Fellowship Review by Dr Margot Den Hondt (Fellow August 2018 – July 2019)

Facial surgical oncology and reconstructive surgery fellowship at Chris O’Brien Lifehouse in Sydney, Australia
Prepared by Dr Margot Den Hondt, Fellow August 2018 – July 2019


The Facial Surgical Oncology and Reconstructive Surgery Fellowship is supervised by A/Prof Sydney Ch’ng. The fellowship is designed for ambitious candidates who intend to pursue a career in reconstructive microsurgery. The position provides excellent surgical experience in reconstructive head and neck surgery, especially following management of advanced skin cancers. Complex resection of facial cancers, free flap and complex non-microsurgery reconstruction, facial nerve surgery, management of regional nodal basin in the head and neck, i.e., sentinel node biopsy, parotidectomies, and neck dissections form the majority of the caseload.

After completing her Plastic and Reconstructive Surgery training (FRACS), A/Prof Sydney Ch’ng undertook 12 months of Fellowship training in Head and Neck Surgical Oncology at the Sydney Head and Neck Cancer Institute (SHNCI). Following that, she was a Fellow at Chang Gung Memorial Hospital, Taiwan in Maxillofacial Trauma for 6 months, before embarking on yet another 12-month American Society of Reconstructive Microsurgery Fellowship at The University of Texas MD Anderson Cancer Center in Houston.


The Chris O’Brien Lifehouse (COBL) Cancer Centre is a unique state-of-the-art comprehensive cancer centre. COBL is a teaching hospital affiliated with the University of Sydney and the Royal Prince Alfred Hospital (RPA), located across the road.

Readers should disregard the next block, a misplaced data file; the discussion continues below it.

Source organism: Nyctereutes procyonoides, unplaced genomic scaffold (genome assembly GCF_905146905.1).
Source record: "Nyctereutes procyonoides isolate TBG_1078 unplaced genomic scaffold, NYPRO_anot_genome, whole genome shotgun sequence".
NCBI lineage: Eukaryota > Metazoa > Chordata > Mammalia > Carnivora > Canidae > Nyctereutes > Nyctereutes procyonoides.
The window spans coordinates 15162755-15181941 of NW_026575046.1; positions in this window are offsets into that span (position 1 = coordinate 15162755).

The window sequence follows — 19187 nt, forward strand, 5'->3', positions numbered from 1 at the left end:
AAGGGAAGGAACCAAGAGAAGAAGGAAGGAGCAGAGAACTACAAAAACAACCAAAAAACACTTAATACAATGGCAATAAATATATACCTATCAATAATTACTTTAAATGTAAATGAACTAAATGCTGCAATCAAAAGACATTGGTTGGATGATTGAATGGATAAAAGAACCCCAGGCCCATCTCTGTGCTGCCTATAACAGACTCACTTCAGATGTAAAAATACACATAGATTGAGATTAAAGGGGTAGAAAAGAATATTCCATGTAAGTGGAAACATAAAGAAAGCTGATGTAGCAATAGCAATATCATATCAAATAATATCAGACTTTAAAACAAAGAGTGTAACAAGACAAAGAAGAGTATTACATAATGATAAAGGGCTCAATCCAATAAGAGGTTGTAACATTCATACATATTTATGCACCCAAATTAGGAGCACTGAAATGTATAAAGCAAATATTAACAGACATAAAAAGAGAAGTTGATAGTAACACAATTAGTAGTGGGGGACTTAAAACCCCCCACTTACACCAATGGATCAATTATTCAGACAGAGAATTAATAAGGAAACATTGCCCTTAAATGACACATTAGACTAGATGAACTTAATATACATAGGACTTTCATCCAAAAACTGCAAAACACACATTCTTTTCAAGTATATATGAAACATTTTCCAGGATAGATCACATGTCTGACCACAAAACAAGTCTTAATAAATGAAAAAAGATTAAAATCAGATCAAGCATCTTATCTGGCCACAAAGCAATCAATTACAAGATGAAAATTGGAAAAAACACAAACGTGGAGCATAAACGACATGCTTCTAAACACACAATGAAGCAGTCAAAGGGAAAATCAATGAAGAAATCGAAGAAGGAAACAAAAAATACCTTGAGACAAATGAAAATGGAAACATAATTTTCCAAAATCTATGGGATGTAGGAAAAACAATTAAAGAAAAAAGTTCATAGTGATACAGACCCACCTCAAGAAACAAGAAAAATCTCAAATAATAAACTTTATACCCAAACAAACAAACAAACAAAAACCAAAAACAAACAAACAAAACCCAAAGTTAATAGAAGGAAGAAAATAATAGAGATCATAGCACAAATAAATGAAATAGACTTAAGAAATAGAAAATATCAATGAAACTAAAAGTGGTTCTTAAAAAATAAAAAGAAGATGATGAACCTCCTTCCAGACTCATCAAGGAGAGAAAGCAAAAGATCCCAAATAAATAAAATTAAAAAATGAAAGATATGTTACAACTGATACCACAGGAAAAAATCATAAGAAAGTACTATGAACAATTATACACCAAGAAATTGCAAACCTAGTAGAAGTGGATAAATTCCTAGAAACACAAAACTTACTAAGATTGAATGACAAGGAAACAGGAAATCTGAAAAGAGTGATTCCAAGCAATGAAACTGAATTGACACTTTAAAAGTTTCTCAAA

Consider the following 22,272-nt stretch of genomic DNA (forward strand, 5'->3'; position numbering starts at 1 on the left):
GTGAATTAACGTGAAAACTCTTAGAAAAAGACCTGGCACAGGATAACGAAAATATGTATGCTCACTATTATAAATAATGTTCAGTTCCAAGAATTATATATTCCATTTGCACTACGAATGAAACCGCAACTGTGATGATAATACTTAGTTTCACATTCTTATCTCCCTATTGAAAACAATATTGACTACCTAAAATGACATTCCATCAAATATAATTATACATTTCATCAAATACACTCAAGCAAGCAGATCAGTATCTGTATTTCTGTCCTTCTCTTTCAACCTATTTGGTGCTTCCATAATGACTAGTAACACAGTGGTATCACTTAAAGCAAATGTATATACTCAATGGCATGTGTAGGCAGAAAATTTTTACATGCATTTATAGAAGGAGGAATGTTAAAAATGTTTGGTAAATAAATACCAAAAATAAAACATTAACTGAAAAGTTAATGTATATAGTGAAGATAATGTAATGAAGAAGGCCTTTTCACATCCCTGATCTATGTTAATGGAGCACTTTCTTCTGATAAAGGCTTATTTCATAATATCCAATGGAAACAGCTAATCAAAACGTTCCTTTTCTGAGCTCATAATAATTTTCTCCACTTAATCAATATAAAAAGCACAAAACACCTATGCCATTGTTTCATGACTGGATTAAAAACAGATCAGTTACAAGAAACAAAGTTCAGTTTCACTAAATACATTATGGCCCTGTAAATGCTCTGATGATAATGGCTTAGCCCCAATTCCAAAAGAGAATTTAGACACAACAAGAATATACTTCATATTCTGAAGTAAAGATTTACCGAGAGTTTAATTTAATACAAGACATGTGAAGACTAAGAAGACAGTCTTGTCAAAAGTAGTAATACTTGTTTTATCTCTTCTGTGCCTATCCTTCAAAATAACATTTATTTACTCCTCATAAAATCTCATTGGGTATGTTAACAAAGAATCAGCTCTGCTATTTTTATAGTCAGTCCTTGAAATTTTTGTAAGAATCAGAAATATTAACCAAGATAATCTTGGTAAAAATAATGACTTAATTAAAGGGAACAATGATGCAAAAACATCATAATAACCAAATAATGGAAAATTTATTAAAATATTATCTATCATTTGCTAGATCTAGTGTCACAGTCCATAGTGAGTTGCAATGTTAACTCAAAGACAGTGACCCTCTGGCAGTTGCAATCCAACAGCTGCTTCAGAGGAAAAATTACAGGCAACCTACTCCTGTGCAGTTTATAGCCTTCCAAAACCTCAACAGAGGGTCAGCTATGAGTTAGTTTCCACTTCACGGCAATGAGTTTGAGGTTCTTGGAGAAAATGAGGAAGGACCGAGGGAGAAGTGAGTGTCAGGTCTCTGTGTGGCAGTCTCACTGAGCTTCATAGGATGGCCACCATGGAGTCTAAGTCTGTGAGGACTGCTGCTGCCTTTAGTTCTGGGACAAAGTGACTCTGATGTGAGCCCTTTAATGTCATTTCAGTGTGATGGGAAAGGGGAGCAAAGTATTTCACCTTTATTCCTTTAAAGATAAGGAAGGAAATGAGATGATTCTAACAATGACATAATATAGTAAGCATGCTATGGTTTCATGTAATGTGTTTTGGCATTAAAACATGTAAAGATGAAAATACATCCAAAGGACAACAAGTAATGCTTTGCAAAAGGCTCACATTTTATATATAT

Based on major Head and Neck caseload, the Head and Neck department of COBL is the busiest in Australia. Focusing on integrative care, it brings together over forty highly skilled medical and allied health professionals including surgeons, radiation and medical oncologists, dental specialists, speech therapists, specialist nurses and dieticians, along with research scientists and a data manager. The department has a prospectively maintained database dating back to 1980’s. It has a robust weekly multidisciplinary team meeting.

The department is composed of eight Head and Neck Surgeons; A/Prof Carsten Palme (Head of Department), A/Prof Sydney Ch’ng, Prof Jonathan Clark, Dr Anthony Clifford, A/Prof Michael Elliott, Dr Hubert Low, Dr Kerwin Shannon and Dr James Wykes, all working together in close partnership – committed to providing patients with the best possible care. A/Prof Ch’ng is the only combined Plastic and Reconstructive, and Head and Neck Surgeon in the team. In 2018, the department performed 238 free flaps, and approximately the same number of major Head and Neck resections with complex non-microsurgical reconstruction. Each consultant has a different sub-specialty interest and expertise, A/Prof Ch’ng’s primary focus is management of cutaneous malignancies, ranging from small facial lesions on cosmetically sensitive subsites to advanced lesions that require major craniofacial resection and complex reconstruction including facial reanimation, and metastatic disease that require parotidectomy and neck dissection.